Impact of non-CNS childhood cancer on resting-state connectivity and its association with cognition

Brain Behav. 2021 Jan;11(1):e01931. doi: 10.1002/brb3.1931. Epub 2020 Nov 18.


Introduction: Non-central nervous system cancer in childhood (non-CNS CC) and its treatments pose a major threat to brain development, with implications for functional networks. Structural and functional alterations might underlie the cognitive late-effects identified in survivors of non-CNS CC. The present study evaluated resting-state functional networks and their associations with cognition in a mixed sample of non-CNS CC survivors (i.e., leukemia, lymphoma, and other non-CNS solid tumors).

Methods: Forty-three patients (off-therapy for at least 1 year and aged 7-16 years) were compared with 43 healthy controls matched for age and sex. High-resolution T1-weighted structural magnetic resonance and resting-state functional magnetic resonance imaging were acquired. Executive functions, attention, processing speed, and memory were assessed outside the scanner.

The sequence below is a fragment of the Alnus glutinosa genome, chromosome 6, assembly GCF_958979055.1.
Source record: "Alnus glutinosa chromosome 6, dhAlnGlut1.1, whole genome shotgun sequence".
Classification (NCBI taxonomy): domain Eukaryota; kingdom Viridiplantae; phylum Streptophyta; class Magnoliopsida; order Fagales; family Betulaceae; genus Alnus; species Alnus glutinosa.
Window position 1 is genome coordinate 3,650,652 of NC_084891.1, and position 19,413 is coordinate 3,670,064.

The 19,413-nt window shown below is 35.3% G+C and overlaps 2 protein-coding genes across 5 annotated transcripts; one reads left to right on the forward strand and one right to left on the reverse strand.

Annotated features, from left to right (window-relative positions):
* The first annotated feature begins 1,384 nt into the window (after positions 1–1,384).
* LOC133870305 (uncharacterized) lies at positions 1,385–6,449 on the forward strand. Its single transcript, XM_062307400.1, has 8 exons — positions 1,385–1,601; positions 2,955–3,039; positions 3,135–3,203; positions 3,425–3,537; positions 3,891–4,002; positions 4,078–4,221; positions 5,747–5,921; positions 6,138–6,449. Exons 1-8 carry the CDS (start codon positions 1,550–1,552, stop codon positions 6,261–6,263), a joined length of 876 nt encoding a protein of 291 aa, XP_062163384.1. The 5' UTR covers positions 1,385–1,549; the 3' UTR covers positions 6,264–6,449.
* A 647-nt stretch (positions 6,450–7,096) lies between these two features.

Results: Cognitive performance was within the normal range for both groups; however, patients after CNS-directed therapy showed lower executive functions than controls. Seed-based connectivity analyses revealed that patients exhibited stronger functional connectivity between fronto- and temporo-parietal pathways and weaker connectivity between parietal-cerebellar and temporal-occipital pathways in the right hemisphere than controls. Functional hyperconnectivity was related to weaker memory performance in the patients' group.

Conclusion: These data suggest that even in the absence of brain tumors, non-CNS CC and its treatment can lead to persistent cerebral alterations in resting-state network connectivity.

Keywords: childhood cancer survivors; cognitive late-effects; non-CNS childhood cancers; resting-state networks; rs-fMRI analysis.